Are we all travelling incognito?

Does "my brain made me do it" seem like a good excuse in a court of law?
Denyse O'Leary | Jun 21 2011 | comment  



Baylor College of medicine rock star neuroscientist David Eagleman, author of Incognito: The secret lives of the brain, offers a simple thesis: “The brain runs its show incognito.” Strictly speaking, if materialism is true, there is no one for the brain to be incognito from. However, Eagleman is not a man given to strictly speaking, so he stops short of asserting that materialism is emphatically true. He suspects it is.

Incognito is an interesting book, though it suffers from a structural flaw: It starts out dominated by conventional first-year psychology trivia aimed at convincing us that we are strangers to ourselves. Sometimes, it is mildly interesting (for example, people born on the second day of a month are marginally more likely to live in cities with “Two” or “Twin” in their name). But after a while that sort of information irritates.

Eagleman's key reason for writing is his no-free-will views on penal reform. He offers many odd examples of people committing murder in “automatic” states. But his reasoning toward the idea that no one is ever responsible feels very slippery. Most cases going through the criminal courts feature non-psychopaths who considered the risk of crime worth taking. If neuroscience cannot deal with that fact, so much the worse for it.

He argues that the legal system can dispense with free will because “... we may be able to think about bad decision making in the same way we think about any other physical process, such as diabetes or lung disease.” Steady on: People who have diabetes and lung disease do not necessarily suffer due to bad decisions. Even if they do, they often have not harmed anyone else, and can choose to alleviate their suffering by a given method or not. That hardly resembles a criminal conviction.

The reader wades from one confusion to the next: “Those who break the social contracts need to be warehoused, but in this case the future is of more importance than the past.” "Warehoused"? How, exactly, is that a reform? We are also told that a criminal’s “actions are sufficient evidence of a brain abnormality, even if we don’t know (and maybe will never know) the details.” Yes, but one may as well say that a criminal's “actions are sufficient evidence of infestation by Square Circle Disease, even if we don’t know (and maybe will never know) the details.”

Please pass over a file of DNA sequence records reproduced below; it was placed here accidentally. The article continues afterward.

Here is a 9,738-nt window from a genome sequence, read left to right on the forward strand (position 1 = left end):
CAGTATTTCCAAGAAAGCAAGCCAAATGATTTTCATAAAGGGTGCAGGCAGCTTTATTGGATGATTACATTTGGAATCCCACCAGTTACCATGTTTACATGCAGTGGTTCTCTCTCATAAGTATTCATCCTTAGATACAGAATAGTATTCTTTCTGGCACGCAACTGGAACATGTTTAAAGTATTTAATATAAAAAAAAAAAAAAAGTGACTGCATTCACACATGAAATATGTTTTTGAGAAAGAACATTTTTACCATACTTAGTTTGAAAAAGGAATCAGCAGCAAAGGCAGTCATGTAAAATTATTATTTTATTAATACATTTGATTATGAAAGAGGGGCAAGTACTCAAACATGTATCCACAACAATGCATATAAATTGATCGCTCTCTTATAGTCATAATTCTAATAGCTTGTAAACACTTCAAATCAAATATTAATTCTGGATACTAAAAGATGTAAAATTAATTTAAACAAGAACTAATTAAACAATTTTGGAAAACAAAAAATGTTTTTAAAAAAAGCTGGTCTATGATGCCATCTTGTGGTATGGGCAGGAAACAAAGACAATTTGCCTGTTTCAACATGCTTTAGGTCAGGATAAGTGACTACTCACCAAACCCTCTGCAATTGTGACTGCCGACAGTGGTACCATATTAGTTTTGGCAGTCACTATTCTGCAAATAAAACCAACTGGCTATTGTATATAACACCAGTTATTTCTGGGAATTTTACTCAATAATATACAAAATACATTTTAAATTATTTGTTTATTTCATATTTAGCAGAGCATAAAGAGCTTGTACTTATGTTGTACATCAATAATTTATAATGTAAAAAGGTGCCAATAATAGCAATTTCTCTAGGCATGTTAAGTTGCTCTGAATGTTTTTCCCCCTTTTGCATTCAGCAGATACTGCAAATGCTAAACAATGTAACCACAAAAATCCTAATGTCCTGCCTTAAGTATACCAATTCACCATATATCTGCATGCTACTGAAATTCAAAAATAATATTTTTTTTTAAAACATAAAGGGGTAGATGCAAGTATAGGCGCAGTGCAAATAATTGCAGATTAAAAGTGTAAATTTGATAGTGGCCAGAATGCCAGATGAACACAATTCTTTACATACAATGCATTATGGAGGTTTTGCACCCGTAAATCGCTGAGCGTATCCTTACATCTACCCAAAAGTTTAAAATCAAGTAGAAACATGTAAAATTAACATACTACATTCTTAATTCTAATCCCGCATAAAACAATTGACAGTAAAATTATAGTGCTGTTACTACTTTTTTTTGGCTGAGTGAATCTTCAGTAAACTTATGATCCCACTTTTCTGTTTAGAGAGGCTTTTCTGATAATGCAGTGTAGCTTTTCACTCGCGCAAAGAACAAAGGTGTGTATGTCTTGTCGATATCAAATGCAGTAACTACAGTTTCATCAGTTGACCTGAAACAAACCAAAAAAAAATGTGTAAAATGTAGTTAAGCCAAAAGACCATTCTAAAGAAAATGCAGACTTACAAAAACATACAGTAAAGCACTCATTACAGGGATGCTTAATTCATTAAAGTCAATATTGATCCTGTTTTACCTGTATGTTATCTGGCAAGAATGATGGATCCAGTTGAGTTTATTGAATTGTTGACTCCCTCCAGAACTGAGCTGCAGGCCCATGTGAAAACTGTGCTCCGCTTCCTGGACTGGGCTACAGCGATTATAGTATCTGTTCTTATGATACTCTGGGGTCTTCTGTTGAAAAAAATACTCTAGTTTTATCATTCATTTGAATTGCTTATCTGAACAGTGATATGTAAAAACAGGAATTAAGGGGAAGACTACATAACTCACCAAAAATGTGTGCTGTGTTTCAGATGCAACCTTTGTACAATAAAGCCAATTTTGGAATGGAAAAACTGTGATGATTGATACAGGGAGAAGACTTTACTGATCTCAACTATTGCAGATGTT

When evaluating a book whose basic thesis feels so far off the mark, I ask for expert help. For Eagleman's explanation of why quantum processes in the brain cannot instantiate free will, I asked a physicist, Rob Sheldon, to look at his arguments.

Eagleman thinks that the quantum level (the inner workings of elementary particles), claimed by many to be indeterminate, really is determined, and that chaos theory is deterministic as well (pp. 168-69). Sheldon replied,

“Heisenberg's Uncertainty relation says that we can't know both x_0 and v_0 perfectly, for if we try to measure or even know one of them, the other one gets very uncertain. Therefore in principle, the initial conditions needed for determinism to work are impossible. Determinism is a lost cause.

“Chaos [theory] says merely that vanishingly small changes can have big effects. QM introduces a small but not vanishing effect.

In other words, quantum mechanics is about the non-locality of elementary particles (ie, they do not have to be in only one place at one time) and chaos theory is about determining the strength of causes. Neither can be used to make a case for no free will.

In the same way, to bolster his ideas, Eagleman touts the reported success of drugs for treating depression. But, while co-writing The Spiritual Brain, I learned that much of the drugs' effectiveness has turned out to be the placebo effect. Many people feel better once they are convinced that the anti-depression drug works. Put another way: Many people need something to do the heavy lifting for a while.

Finally, Eagleman treats the relationship between law, crime, and a tendency to crime is straightforward. It isn’t. Having a glass of wine in a public place is a caning offence in some Islamic jurisdictions. In most non-Islamic jurisdictions, it is merely regulated. Is every government equal in its ability to use concepts such as Eagleman promotes wisely?

He senses this problem himself: “To my mind, one of the landmark problems in modern neuroscience: as we come to understand the brain, how can we keep governments from meddling with it?” Well, we can’t, if his views prevail.

He goes merrily on to propose a brain change scheme for offenders, which he describes as “without ethical worries.” He doesn't help his case by claiming that vigilantism best explains opposition to his ideas. Some opponents are lifelong reformers who see why his ideas won't work.

Eagleman claims that his approach is not reductionist, and there is a grain of truth in that: He doesn't think clearly enough for reductionism. Essentially, he is unhappy with the criminal justice system and does not believe in free will. But those two factors taken together do not give us a useful idea where to go next.

Denyse O'Leary is co-author of The Spiritual Brain. In her recent MercatorNet article "Criminal brains and what to do about them," she looked at neurolaw in general.



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